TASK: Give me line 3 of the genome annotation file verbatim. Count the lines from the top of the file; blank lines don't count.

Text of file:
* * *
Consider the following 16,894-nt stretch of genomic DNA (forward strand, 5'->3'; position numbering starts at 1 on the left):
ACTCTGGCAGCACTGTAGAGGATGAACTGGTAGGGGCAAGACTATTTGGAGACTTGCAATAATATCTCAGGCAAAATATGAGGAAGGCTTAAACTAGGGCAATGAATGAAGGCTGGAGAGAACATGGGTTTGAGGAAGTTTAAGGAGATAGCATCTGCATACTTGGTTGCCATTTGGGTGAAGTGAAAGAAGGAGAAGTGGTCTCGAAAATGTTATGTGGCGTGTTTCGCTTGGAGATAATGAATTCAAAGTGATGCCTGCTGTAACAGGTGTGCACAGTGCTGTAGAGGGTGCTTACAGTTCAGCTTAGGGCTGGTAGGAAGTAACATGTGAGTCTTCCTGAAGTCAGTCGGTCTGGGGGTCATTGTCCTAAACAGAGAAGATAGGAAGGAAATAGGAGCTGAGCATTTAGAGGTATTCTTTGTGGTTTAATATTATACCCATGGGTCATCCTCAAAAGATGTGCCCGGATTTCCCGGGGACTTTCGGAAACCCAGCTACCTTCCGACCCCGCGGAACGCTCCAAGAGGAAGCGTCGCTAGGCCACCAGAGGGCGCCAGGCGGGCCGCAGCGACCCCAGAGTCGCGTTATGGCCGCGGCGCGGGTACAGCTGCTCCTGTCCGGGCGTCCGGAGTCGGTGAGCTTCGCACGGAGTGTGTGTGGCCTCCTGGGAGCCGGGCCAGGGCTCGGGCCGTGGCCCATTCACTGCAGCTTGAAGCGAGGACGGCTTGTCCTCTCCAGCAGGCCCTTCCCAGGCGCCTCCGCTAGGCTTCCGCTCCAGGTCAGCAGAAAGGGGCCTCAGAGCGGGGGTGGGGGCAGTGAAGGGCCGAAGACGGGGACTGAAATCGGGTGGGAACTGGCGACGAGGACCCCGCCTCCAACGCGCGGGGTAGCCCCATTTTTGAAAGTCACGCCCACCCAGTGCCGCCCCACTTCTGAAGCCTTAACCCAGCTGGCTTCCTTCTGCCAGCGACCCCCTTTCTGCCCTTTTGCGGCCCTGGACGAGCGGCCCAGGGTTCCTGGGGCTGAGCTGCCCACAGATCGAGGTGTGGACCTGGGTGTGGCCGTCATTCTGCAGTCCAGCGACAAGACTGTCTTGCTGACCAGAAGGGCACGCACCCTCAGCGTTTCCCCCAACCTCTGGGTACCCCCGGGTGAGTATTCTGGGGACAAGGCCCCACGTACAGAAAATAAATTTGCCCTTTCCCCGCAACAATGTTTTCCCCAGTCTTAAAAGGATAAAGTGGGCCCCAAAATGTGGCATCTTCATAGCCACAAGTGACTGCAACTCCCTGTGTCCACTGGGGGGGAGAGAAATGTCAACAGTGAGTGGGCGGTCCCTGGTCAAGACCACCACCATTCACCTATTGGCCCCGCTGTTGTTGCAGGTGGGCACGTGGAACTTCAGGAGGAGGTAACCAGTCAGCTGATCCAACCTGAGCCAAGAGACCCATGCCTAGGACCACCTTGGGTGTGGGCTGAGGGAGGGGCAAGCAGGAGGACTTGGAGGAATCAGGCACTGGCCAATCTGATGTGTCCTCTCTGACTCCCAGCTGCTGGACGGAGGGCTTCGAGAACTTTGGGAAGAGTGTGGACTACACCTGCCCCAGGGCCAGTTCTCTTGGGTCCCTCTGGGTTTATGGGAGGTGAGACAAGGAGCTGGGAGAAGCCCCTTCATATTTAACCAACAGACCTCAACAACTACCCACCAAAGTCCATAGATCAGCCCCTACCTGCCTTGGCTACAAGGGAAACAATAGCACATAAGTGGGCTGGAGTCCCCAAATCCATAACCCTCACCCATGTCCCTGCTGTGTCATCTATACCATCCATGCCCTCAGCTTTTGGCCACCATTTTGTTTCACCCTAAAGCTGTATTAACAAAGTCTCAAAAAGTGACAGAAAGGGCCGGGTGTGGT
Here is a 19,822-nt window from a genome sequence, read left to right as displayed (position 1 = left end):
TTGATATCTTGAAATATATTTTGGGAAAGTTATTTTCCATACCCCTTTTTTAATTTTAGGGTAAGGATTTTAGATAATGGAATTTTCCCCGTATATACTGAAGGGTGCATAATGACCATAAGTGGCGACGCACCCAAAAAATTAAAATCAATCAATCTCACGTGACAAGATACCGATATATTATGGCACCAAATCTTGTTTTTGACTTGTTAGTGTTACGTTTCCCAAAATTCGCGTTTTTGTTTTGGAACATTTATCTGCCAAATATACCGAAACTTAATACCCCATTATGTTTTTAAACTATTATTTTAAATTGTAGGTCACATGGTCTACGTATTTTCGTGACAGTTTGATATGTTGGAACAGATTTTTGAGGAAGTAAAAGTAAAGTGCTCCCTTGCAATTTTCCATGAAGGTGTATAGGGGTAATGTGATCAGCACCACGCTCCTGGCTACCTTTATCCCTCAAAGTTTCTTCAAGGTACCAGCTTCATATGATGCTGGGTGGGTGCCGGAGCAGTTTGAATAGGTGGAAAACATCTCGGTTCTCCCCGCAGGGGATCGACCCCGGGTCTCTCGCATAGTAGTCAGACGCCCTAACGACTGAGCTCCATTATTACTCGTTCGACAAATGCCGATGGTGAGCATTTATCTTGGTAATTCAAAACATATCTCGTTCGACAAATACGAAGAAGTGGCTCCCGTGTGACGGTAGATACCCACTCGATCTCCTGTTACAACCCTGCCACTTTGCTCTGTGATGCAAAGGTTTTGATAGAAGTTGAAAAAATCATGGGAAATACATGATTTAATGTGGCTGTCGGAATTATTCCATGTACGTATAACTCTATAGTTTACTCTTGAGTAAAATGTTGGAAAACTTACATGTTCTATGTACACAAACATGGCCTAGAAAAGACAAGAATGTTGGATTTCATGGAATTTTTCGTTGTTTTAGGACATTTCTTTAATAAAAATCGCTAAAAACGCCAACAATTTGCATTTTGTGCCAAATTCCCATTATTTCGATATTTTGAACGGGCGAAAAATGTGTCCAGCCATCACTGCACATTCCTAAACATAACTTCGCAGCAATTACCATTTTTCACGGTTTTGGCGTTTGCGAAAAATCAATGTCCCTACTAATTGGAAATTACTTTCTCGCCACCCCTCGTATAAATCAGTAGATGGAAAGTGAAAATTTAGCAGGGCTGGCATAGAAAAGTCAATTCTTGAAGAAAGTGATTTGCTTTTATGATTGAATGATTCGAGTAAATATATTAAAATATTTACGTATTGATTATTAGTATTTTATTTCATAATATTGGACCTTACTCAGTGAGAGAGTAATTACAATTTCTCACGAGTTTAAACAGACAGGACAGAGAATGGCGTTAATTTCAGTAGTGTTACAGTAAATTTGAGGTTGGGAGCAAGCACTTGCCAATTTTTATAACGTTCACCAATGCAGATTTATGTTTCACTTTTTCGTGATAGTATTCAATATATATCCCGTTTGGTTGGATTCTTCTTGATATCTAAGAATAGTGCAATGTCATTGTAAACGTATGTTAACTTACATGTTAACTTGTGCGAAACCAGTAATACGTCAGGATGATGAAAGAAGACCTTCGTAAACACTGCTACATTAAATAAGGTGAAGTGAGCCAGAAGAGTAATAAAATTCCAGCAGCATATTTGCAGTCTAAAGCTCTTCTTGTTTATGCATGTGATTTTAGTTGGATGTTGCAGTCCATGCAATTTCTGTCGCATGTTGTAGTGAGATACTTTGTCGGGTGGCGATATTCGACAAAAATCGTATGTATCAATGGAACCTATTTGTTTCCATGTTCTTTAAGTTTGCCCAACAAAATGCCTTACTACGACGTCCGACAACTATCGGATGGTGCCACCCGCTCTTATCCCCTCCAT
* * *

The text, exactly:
Here is a 19,822-nt window from a genome sequence, read left to right as displayed (position 1 = left end):